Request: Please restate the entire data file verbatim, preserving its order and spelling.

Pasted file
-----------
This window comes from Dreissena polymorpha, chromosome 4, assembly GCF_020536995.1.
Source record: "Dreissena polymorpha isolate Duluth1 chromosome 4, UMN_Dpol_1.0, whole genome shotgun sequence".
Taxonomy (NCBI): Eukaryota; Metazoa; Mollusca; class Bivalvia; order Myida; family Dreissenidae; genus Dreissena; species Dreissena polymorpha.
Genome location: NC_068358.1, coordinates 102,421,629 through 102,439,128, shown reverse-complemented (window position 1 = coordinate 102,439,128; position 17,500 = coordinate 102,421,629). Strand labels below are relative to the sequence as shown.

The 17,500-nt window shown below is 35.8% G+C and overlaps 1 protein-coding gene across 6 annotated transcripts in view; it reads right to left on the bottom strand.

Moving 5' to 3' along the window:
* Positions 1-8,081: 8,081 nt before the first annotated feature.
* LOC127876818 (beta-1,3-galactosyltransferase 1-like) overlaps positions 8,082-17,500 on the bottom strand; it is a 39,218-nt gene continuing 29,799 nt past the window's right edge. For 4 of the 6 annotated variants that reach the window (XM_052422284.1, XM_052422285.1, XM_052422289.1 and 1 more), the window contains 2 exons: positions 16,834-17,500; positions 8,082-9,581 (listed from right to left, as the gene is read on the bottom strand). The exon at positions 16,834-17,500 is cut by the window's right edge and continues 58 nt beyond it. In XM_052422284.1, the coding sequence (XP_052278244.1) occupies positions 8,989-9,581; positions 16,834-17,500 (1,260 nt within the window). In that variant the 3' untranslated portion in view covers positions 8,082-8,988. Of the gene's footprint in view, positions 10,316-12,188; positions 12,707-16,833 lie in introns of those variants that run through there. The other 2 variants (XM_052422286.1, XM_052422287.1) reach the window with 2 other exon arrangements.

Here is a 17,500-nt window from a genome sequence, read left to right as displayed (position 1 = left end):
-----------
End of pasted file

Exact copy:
This window comes from Dreissena polymorpha, chromosome 4, assembly GCF_020536995.1.
Source record: "Dreissena polymorpha isolate Duluth1 chromosome 4, UMN_Dpol_1.0, whole genome shotgun sequence".
Taxonomy (NCBI): Eukaryota; Metazoa; Mollusca; class Bivalvia; order Myida; family Dreissenidae; genus Dreissena; species Dreissena polymorpha.
Genome location: NC_068358.1, coordinates 102,421,629 through 102,439,128, shown reverse-complemented (window position 1 = coordinate 102,439,128; position 17,500 = coordinate 102,421,629). Strand labels below are relative to the sequence as shown.

The 17,500-nt window shown below is 35.8% G+C and overlaps 1 protein-coding gene across 6 annotated transcripts in view; it reads right to left on the bottom strand.

Moving 5' to 3' along the window:
* Positions 1-8,081: 8,081 nt before the first annotated feature.
* LOC127876818 (beta-1,3-galactosyltransferase 1-like) overlaps positions 8,082-17,500 on the bottom strand; it is a 39,218-nt gene continuing 29,799 nt past the window's right edge. For 4 of the 6 annotated variants that reach the window (XM_052422284.1, XM_052422285.1, XM_052422289.1 and 1 more), the window contains 2 exons: positions 16,834-17,500; positions 8,082-9,581 (listed from right to left, as the gene is read on the bottom strand). The exon at positions 16,834-17,500 is cut by the window's right edge and continues 58 nt beyond it. In XM_052422284.1, the coding sequence (XP_052278244.1) occupies positions 8,989-9,581; positions 16,834-17,500 (1,260 nt within the window). In that variant the 3' untranslated portion in view covers positions 8,082-8,988. Of the gene's footprint in view, positions 10,316-12,188; positions 12,707-16,833 lie in introns of those variants that run through there. The other 2 variants (XM_052422286.1, XM_052422287.1) reach the window with 2 other exon arrangements.

Here is a 17,500-nt window from a genome sequence, read left to right as displayed (position 1 = left end):